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Our baby's nursery

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  • Our baby's nursery

    This is a job that has taken me several months, because I did all the work myself. Had some friends & family stop by on occassion to help out, but this most mostly my baby.


    We own an older home that was built in 1920. 12' ceilings, and not insulated very well. My plan is to redo each room in the house the way that I have the nursery. I tore out all the panelling & insulated every wall, filling any & all cracks with foam....believe me, there we plenty! I went through a case in just this one room.

    Here are some pics of the early parts of the project.









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  • #2
    A lot of work, there, Jake. Isn't it fun to try to match up the new dimension stuff with what was used back then? Interesting how a 2x4 has shrunk over the years!

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    • #3
      quote:Originally posted by mrcaptainbob

      A lot of work, there, Jake. Isn't it fun to try to match up the new dimension stuff with what was used back then? Interesting how a 2x4 has shrunk over the years!
      It is fun....and trying to hide the imperfections in the unsquare old house is quite a challenge.

      This hole in the ceiling is where the closet used to be. There was a wall there, but I tore it down. Not sure why they didn't put a ceiling in the closet...







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      • #4
        Here's the one window in the room. I tore out the old wooden window and replaced it with a vinyl, with high efficiency glass. This house loses so much air to the outside, that it was imperative that I conserve as much energy as possible.

        The top trim of the window came from another house in town that I'd worked on nearly 5 years ago. I saved it, knowing I'd use it one day, and it fit perfectly on the nursery window.





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        • #5
          I used the original closet door as well as some of the original trim. Most of the trim was in bad shape, but I salvaged what I could.



          Here's a pic of the inside of the closet. Put up the same kind of crown & baseboards that I used in the room. Didn't plan on doing this, but plans changed at the last minute.



          Perhaps the most aggravating part of the project was sanding, caulking, and puttying the ceiling. You would not believe the difference it makes when all the cracks are filled, though. It looks like a brand new ceiling. I couldn't be happier with it. This pic is right before I applied the ceiling paint.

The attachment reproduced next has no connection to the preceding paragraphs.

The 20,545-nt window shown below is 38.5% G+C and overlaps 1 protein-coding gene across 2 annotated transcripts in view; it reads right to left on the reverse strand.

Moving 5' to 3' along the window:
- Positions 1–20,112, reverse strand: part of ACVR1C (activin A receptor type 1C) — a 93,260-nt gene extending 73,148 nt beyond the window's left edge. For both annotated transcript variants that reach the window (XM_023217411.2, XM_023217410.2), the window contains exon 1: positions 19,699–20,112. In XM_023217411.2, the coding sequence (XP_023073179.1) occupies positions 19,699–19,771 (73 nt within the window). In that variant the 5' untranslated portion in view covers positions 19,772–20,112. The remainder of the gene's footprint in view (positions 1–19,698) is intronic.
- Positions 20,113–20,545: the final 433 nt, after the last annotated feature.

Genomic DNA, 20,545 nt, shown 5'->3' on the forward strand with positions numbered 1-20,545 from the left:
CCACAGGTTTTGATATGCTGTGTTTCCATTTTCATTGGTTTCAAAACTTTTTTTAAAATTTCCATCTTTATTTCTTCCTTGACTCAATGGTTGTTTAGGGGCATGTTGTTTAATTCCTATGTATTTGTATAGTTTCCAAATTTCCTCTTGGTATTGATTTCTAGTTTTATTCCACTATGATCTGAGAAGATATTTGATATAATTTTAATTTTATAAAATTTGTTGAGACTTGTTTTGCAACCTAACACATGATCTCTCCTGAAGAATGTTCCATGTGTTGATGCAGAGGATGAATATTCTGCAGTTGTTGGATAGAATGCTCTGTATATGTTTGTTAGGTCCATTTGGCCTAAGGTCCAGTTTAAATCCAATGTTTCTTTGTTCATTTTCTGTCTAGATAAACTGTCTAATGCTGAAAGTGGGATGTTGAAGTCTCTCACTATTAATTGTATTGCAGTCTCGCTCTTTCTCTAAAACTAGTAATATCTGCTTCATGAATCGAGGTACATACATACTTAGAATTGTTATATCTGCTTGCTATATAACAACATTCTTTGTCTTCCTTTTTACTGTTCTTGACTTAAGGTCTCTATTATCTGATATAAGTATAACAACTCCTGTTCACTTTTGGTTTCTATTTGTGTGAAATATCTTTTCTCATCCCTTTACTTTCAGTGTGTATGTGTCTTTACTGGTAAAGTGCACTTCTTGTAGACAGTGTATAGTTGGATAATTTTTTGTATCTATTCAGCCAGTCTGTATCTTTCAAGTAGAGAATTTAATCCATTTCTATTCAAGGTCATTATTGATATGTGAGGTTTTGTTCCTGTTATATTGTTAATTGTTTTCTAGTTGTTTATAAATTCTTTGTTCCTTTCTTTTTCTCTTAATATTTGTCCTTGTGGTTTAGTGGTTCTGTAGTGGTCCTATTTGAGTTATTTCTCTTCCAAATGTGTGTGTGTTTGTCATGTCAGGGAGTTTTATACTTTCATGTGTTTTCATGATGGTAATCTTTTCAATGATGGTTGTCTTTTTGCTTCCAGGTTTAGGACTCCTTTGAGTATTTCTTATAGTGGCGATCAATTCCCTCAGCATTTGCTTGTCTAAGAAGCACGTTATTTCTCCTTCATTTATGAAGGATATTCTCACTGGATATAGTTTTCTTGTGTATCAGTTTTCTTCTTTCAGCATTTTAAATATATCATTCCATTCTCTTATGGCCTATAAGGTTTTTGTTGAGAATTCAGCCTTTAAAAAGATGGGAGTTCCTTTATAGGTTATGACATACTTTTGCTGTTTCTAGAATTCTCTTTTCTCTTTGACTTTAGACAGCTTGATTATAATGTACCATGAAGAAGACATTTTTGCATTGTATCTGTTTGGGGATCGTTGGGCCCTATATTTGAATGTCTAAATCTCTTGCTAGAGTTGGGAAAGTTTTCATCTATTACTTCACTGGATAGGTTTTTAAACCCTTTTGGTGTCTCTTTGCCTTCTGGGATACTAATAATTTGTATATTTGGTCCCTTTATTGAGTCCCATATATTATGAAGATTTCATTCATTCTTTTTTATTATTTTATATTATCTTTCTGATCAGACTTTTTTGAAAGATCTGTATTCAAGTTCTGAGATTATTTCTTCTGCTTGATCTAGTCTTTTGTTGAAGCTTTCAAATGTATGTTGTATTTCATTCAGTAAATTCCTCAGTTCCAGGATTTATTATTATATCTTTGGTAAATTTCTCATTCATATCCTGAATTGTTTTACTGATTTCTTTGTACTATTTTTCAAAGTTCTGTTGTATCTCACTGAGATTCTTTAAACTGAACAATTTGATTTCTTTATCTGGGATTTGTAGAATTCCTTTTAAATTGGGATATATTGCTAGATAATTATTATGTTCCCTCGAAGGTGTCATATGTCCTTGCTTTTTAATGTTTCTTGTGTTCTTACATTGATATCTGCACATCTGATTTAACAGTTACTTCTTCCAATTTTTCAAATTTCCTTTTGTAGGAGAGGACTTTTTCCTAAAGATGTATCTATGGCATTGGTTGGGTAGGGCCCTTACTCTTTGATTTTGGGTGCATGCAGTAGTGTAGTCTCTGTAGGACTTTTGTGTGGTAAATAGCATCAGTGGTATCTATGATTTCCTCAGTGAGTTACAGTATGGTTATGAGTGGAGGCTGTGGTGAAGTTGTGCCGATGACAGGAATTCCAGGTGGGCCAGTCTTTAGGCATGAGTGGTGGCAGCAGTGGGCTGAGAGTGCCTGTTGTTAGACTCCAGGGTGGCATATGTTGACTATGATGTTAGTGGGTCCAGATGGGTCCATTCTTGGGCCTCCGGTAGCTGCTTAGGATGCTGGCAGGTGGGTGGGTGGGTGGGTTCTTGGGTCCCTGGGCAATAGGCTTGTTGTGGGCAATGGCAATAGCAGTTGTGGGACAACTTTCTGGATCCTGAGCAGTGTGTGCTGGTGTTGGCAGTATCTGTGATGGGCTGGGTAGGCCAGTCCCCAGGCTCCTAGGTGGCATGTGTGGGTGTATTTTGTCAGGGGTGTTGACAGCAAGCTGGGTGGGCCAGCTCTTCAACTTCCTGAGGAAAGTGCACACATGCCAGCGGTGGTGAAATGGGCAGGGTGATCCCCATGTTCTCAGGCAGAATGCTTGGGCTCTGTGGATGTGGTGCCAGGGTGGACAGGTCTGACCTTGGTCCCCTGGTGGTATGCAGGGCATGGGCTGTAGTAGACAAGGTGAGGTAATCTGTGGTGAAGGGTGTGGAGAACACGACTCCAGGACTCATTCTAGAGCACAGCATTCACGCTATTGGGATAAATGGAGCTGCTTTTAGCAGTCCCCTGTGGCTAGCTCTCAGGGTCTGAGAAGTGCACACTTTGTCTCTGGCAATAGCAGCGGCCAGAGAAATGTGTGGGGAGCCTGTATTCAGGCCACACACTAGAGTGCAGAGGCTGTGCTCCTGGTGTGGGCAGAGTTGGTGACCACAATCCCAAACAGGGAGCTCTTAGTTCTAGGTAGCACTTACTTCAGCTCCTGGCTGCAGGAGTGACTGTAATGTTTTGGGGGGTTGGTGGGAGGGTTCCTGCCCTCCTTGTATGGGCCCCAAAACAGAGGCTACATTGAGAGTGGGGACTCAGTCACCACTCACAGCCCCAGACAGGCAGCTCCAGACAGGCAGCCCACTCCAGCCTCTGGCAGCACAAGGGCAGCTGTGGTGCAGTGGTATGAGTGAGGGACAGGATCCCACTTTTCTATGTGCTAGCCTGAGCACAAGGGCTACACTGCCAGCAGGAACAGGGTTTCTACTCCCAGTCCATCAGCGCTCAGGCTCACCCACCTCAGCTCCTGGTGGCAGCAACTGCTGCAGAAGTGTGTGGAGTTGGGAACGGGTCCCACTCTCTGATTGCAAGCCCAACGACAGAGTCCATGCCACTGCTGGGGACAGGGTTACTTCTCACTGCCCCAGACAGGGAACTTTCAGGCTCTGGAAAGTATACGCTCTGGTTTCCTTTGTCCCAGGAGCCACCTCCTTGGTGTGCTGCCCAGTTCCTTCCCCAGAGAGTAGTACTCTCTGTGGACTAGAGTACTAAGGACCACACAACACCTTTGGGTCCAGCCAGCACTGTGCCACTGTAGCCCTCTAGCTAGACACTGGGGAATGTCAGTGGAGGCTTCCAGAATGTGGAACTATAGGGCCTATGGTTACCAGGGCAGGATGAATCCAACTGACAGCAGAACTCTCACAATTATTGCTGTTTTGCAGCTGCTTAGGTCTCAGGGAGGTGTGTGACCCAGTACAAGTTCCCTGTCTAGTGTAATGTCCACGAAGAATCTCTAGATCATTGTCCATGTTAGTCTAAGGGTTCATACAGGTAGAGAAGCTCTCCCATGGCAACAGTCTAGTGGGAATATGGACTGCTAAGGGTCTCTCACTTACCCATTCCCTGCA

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          • #6
            Great job! Tons of hard work. How did you handle the possibility of leaded paint? I really like the old time hardware. That door latch is great! Incidentally, to remove paints and such from hardware like that or the hinges, boil them in baking soda water. It'll soften the paint and won't harm the metal surface. Just keep an eye on the boil so it won't foam over the pot sides! Oh yeah...DON'T use a good metal pot for this! Boy! Can THAT cause problems in the household!!!!!

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            • #7
              quote:Originally posted by mrcaptainbob

              Great job! Tons of hard work. How did you handle the possibility of leaded paint? I really like the old time hardware. That door latch is great! Incidentally, to remove paints and such from hardware like that or the hinges, boil them in baking soda water. It'll soften the paint and won't harm the metal surface. Just keep an eye on the boil so it won't foam over the pot sides! Oh yeah...DON'T use a good metal pot for this! Boy! Can THAT cause problems in the household!!!!!
              Thanks for the info, Bob.....I hadn't decided how to freshen up the hardware.

              As for leaded paint, I only had to worry about it with the ceiling & the doors. I worked on the ceilings while wearing an approved-for-lead-paint-respirator. That may have been one of my better investments during the project. It cost all of $40 at Home Depot, and I ended up using it while sanding my sheetrock as well.